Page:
Philipstown.info reports: "This fall, General Electric is scheduled to complete its court-ordered cleanup of the upper Hudson River, two years ahead of schedule. By then, GE will have removed more than 2.65 million cubic yards of sediment contaminated with toxic polychlorinated biphenyls, or PCBs. Over a 30-year period, at GE’s two plants in Hudson Falls and Fort Edward, the Environmental Protection Agency has estimated that over 1.3 million pounds of PCBs were dumped into the Hudson River.
But while the cleanup will satisfy the demands of the EPA’s 2009 Superfund ruling, many local environmental groups and elected officials have said that it’s not enough. They’ve estimated that the court-ordered cleanup will only remove about 65 percent of the PCBs in the river. They’ve pointed out that contaminated sediment buildup has rendered the Champlain Canal unusable for commercial navigation. They’ve claimed that the remaining PCBs will continue to require severe restrictions on subsistence fishing — as of now, the New York State Department of Health recommends that only healthy adult males should eat what they catch in the Hudson, and even then only once a month — for generations to come. And with GE expected to dismantle its sophisticated dredging equipment and cleanup infrastructure in the fall, their voices are growing louder." Read more.
Photos by B. Cronin
Poughkeepsie Journal reports: "Billy Diaz says he enjoys fishing along the Hudson River. The 55-year-old Beacon resident comes out each spring when striped bass make their spawning run up the river. "I'd rather be at the river than going to work," he said as he cast his line at Long Dock Park Wednesday.Read more
Company dumped into river for decades and plans to
leave millions of pounds of PCBs behind in partial cleanup
It’s now or never, municipalities and groups say:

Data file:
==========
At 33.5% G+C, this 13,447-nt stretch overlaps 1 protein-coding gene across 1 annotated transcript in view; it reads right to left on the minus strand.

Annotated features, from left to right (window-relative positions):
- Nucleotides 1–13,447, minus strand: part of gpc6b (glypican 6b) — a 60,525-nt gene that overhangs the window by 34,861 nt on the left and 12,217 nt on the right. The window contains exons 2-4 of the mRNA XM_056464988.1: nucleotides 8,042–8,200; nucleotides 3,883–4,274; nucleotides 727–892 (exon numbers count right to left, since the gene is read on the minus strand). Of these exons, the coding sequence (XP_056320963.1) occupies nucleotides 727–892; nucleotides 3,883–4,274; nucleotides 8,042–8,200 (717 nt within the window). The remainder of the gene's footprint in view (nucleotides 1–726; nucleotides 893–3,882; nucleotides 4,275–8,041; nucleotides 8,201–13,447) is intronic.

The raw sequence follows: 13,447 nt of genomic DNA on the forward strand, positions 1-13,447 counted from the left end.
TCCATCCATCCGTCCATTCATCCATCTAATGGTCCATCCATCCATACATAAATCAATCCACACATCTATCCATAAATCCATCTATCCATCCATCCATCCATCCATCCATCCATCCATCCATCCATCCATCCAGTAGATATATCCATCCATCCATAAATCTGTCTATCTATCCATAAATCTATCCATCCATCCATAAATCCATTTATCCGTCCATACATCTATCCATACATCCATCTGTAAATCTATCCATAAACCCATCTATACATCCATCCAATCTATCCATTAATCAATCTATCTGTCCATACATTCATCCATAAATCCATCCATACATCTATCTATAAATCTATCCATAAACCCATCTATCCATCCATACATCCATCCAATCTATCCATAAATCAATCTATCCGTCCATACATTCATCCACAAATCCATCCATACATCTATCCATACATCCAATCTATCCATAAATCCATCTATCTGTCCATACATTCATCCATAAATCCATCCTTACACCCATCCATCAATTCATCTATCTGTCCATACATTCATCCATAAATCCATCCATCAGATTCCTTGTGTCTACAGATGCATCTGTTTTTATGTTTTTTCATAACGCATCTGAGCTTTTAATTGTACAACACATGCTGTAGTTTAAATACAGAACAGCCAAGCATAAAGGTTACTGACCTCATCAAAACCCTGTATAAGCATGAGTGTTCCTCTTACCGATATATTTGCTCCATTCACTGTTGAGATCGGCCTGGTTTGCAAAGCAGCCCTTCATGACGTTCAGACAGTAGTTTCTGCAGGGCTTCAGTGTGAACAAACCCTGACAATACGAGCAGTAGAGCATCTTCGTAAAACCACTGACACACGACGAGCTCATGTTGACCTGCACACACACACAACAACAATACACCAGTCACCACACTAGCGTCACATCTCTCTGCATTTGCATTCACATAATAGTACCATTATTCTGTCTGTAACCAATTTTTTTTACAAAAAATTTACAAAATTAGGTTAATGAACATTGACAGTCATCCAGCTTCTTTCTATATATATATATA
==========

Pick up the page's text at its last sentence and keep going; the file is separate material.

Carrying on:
GE must do more and compensate communities for damage
CAPITAL REGION/HUDSON VALLEY, April 14, 2015 — For more than 200 miles along the Hudson River—villages, towns, cities and counties from northern areas of the Capital Region to southerly parts of the Hudson Valley—are passing formal resolutions to pressure General Electric Co. (GE) to meet its responsibilities to remove toxic PCBs it dumped into the Hudson River for decades. As GE prepares for its final dredging season this spring, 56 municipalities and/or counties in the state have passed resolutions urging GE to accept obligations it has beyond the partial cleanup mandated by the EPA.Read more
Time Union Reports: "With the end in sight this year for a massive PCB dredging project in the Hudson River, a coalition of local governments, business leaders and environmental groups on Tuesday urged General Electric not be allowed to pack up costly cleanup apparatus without dredging PCBs from river sections of the impaired Champlain Canal."Read more
Troy Record reports: "Environmental advocates and stakeholders from the communities along the Hudson River joined Tuesday to call on General Electric to continue to remove PCBs from the Hudson River beyond their U.S. Environmental Protection agency-enforced obligation.
WAMC reports: "Arguing 'it's now or never for the Hudson River and communities up and down its shores,' activists gathered along the riverbank in Green Island today to urge General Electric to meet responsibilities beyond the current EPA-mandated PCB cleanup."Read more
The Daily Freeman reports: "A group of environmentalists and elected officials renewed their call Tuesday for a broader cleanup of the upper-Hudson River as a final year of dredging looms.Read more
Join elected officials and environmental leaders from the mid-Hudson on April 15th to call on GE to finish cleaning up PCBs in the river beyond 2015
GE dumped into PCBs into the river for decades and plans to leave millions of pounds behind in a partial cleanup. GE must do more and compensate communities for damageRead more
Philipstown.info reports: "The Putnam County Legislature sounded a decidedly 'green' tone last week, unanimously backing a wide-ranging cleanup of hazardous PCBs in the Hudson River and banning polystyrene (synthetic foam) dinnerware from county government premises and programs. Read more.